Two men, the President of the European Parliament and the President of the European Commission, and two women, the Chair of the FEMJM Committee and the Vice-President of the European Commission, marked together a century of economic, social, political and cultural achievements of women around the world.
In a speech on International Women’s Day on the 8th of March, Viviane Reding, Vice-President of the European Commission responsible for Justice, Fundamental Rights and Citizenship, said that, despite the progress, the pay gap between women and men remains persistently wide: on average and across the whole economy, women in the EU earn 17.6% less per hour than men.
That is why this year, she said, the European Union introduced a European Equal Pay Day, so that, each year, the extra number of hours and days that women must work to match the amount of money earned by men may be visualised.
Another area where progress needs to be achieved, according to Commissioner Reding, concerns Women in economic decision making positions. Today just one in 10 board members at Europe's biggest companies are women and in 97% of cases the board is chaired by a man.
Ms Reding met chief executives and chairs of boards of publicly listed companies in Brussels on the 1st March to discuss the under-representation of women on corporate boards. She challenged all publicly listed companies in Europe to sign up to the "Women on the Board Pledge for Europe" by March 2012.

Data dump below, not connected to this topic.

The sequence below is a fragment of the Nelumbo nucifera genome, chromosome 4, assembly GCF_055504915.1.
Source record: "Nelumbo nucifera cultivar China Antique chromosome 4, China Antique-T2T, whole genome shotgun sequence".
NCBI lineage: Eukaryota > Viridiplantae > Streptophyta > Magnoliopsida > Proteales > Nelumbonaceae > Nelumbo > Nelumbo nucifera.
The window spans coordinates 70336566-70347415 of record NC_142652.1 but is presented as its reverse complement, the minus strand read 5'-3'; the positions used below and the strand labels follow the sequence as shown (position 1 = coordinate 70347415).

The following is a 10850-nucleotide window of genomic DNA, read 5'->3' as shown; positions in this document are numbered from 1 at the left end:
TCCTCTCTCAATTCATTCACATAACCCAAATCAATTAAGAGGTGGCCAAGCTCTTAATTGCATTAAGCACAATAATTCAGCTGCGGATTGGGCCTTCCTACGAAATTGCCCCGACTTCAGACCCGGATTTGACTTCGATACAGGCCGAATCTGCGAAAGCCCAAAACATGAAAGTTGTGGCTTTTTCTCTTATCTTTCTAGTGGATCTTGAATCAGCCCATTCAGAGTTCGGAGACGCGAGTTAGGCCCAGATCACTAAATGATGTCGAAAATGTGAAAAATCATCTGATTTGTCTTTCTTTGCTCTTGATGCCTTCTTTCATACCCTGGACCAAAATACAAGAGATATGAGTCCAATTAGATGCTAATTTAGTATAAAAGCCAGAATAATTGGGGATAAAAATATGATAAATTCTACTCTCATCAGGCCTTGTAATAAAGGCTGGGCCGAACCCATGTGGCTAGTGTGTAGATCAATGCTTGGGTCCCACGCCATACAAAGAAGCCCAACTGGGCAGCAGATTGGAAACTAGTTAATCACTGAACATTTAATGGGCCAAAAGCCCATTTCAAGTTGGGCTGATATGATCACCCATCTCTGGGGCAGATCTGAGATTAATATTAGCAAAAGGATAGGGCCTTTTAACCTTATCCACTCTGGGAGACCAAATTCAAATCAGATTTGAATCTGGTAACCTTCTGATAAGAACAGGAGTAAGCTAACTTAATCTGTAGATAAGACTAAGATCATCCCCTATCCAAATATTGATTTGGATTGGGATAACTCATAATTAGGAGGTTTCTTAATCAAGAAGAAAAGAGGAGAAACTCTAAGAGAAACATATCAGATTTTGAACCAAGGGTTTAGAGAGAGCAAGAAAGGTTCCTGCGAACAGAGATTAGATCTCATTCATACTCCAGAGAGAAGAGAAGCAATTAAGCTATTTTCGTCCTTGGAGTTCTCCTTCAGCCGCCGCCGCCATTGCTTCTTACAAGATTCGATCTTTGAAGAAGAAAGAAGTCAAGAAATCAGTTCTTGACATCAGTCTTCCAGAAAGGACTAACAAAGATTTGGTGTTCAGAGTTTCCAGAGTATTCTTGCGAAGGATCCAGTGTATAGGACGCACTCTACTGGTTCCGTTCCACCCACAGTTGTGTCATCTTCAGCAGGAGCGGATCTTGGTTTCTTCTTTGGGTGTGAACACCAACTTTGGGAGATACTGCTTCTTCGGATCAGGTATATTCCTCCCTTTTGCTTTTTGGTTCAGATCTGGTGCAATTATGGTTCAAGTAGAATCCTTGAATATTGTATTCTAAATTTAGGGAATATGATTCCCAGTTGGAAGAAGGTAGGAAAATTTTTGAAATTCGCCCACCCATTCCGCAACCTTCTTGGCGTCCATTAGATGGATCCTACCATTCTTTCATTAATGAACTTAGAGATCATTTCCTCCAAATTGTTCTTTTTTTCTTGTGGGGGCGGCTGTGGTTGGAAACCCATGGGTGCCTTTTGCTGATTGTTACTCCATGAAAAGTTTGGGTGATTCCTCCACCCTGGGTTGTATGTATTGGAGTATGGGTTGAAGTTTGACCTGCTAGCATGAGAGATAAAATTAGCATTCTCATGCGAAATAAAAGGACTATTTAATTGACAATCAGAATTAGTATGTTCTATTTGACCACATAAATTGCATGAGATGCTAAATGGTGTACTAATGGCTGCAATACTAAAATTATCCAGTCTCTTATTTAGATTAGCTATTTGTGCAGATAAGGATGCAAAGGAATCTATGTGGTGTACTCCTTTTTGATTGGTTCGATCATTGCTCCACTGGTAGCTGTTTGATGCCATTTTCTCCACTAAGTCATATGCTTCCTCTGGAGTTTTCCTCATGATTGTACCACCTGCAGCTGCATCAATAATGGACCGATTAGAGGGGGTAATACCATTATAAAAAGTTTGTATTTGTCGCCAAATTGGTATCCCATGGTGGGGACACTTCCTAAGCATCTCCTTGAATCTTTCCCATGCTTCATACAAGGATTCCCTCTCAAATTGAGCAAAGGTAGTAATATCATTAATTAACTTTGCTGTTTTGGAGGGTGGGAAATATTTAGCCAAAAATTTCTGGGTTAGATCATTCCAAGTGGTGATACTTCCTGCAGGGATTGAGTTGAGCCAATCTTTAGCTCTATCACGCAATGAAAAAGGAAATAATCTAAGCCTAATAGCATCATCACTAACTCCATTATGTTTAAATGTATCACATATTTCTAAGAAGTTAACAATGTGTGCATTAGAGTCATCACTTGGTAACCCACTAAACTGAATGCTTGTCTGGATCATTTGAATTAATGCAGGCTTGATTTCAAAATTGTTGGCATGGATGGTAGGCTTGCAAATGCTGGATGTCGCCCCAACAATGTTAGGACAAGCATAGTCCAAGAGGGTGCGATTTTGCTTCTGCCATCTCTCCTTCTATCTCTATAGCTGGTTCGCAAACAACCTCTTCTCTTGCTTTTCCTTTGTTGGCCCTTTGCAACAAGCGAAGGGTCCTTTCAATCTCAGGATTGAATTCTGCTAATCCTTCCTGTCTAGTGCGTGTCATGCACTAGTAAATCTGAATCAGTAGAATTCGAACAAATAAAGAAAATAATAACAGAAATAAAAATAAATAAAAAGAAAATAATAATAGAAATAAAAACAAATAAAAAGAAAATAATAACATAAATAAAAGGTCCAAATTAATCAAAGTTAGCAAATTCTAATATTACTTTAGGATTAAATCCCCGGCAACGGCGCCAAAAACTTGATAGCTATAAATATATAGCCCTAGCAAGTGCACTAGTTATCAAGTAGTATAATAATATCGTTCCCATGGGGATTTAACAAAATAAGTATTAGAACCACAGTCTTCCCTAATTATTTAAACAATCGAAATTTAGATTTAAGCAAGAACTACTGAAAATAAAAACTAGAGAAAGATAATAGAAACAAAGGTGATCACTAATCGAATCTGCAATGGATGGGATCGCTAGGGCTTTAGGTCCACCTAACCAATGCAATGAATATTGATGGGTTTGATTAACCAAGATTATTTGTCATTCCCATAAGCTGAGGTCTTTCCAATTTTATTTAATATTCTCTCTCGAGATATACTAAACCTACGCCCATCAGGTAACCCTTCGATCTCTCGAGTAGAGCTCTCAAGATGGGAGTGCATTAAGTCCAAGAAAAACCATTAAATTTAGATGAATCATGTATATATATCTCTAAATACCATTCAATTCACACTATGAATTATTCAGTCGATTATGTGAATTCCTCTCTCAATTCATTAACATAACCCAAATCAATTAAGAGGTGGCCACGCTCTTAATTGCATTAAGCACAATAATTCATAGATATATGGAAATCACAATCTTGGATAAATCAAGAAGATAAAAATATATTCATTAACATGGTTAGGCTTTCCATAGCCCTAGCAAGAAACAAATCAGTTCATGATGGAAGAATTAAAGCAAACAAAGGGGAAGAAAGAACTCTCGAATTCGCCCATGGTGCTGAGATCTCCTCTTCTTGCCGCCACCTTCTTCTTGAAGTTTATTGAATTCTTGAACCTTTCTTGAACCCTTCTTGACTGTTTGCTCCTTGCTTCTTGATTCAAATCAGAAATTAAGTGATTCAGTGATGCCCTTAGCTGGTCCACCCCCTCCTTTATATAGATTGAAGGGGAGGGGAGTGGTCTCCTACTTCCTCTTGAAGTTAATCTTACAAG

She asked them for a voluntary commitment to increase women's participation on corporate boards to 30 per cent by 2015 and to 40 per cent by 2020. In the pledge, she asked companies to actively recruit qualified women to replace outgoing male board members, and to implement concrete measures to achieve these targets.
In one year's time, on 8 March, International Women's Day 2012, she will take stock and monitor the progress achieved. If self-regulation fails, she is committed to take action at EU level to help achieve a breakthrough and get more women into top jobs.
In Malta, according to the National Statistics Office, the employment and inactivity rates for females remained more or less unchanged between2008 and 2009, and stood at 38 and 59 per cent respectively in 2009. On the other hand, their unemployment rate rose by nearly one percentage point to 7.6 per cent.
Just over half the women aged 15-64 in employment had a post-secondary or tertiary level of education. For unemployed women, slightly less than three-fourths had a secondary level of education or less, while this figure stood at nearly 90 per cent of women who were inactivein 2009.
During 2009, 13 per cent of women aged 15 and over were in training or education, of which nearly70 per cent were inactive. Eighty-three per cent of women aged 15 and over hadfollowed a general programme of studies.
According tothe new report on Gender Balance in Business Leadership published a few days ago, only 3% of the largest publicly quoted companies in the EU have a woman chairing the highest decision-making body. There are also considerable variations across Europe: in Sweden and Finland, more than 25% of board members are female, while in Luxembourg, Cyprus, Italy and Malta, this share is under 5%.
Malta has consistently showed to lag behind in regards to Gender Equality in workplace with a gender gap in employment (between those aged 20 to 64) of 37.1% in 2009, 9.8% lower than 2004 but still the highest in the EU.